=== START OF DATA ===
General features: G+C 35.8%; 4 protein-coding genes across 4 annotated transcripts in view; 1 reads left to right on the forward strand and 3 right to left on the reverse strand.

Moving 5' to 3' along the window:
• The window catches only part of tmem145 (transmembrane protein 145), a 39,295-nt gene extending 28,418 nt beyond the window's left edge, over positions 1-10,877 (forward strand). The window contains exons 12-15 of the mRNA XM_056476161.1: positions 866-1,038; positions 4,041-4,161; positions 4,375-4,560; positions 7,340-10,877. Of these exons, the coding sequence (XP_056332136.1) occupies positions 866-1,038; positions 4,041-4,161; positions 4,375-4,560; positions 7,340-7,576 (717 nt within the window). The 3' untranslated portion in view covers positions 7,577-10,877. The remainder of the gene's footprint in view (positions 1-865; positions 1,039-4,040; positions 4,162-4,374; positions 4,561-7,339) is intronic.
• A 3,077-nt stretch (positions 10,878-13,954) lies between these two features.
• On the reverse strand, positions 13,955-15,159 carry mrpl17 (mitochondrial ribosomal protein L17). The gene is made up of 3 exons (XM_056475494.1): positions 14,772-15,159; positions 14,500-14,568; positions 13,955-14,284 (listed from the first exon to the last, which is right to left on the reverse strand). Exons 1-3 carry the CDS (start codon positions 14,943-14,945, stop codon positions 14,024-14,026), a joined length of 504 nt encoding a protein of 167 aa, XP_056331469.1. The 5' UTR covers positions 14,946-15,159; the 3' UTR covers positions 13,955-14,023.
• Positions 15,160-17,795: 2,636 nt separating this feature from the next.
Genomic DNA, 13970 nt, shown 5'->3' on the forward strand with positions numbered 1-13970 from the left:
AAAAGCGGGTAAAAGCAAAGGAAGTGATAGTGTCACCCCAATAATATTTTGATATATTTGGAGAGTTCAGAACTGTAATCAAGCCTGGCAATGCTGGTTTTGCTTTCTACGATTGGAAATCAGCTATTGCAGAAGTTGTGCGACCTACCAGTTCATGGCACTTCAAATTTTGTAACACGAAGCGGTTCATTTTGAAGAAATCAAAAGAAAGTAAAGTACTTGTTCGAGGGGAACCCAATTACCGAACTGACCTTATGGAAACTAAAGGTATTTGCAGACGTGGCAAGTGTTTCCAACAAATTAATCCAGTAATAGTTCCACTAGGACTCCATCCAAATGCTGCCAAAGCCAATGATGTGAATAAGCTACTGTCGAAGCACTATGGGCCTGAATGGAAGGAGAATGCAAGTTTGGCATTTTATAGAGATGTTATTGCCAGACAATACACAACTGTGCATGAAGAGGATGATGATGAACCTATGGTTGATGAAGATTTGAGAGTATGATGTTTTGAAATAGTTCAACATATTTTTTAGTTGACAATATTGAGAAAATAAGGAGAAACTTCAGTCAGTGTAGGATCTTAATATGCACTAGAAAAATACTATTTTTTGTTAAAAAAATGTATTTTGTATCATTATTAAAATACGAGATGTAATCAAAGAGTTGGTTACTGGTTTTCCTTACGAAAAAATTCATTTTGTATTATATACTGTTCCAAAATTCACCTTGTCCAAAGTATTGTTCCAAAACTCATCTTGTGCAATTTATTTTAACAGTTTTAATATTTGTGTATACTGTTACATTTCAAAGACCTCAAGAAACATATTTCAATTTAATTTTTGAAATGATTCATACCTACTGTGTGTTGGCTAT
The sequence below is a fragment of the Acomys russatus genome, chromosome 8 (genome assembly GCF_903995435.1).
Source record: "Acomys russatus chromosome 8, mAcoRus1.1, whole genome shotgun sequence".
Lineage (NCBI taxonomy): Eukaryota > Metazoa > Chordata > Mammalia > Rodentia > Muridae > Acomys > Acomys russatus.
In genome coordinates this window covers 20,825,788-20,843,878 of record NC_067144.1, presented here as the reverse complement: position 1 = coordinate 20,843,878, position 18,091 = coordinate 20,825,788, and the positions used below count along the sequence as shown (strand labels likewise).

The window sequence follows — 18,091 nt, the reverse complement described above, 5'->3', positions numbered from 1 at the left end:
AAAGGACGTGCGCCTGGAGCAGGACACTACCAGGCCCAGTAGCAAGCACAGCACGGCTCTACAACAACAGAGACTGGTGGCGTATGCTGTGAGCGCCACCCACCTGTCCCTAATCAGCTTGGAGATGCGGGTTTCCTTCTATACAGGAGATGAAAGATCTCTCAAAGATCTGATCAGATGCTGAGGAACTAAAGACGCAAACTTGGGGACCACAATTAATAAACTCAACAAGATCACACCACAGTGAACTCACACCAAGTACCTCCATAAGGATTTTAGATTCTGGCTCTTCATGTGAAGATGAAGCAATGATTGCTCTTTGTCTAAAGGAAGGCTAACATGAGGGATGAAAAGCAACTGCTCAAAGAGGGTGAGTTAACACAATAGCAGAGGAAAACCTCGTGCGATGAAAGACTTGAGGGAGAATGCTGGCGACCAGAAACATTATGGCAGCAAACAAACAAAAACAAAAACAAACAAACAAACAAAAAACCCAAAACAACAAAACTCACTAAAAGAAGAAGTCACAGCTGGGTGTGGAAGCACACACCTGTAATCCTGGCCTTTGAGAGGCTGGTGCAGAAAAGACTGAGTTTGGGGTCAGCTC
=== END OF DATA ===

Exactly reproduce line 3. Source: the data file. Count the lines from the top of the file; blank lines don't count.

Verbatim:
• The window catches only part of tmem145 (transmembrane protein 145), a 39,295-nt gene extending 28,418 nt beyond the window's left edge, over positions 1-10,877 (forward strand). The window contains exons 12-15 of the mRNA XM_056476161.1: positions 866-1,038; positions 4,041-4,161; positions 4,375-4,560; positions 7,340-10,877. Of these exons, the coding sequence (XP_056332136.1) occupies positions 866-1,038; positions 4,041-4,161; positions 4,375-4,560; positions 7,340-7,576 (717 nt within the window). The 3' untranslated portion in view covers positions 7,577-10,877. The remainder of the gene's footprint in view (positions 1-865; positions 1,039-4,040; positions 4,162-4,374; positions 4,561-7,339) is intronic.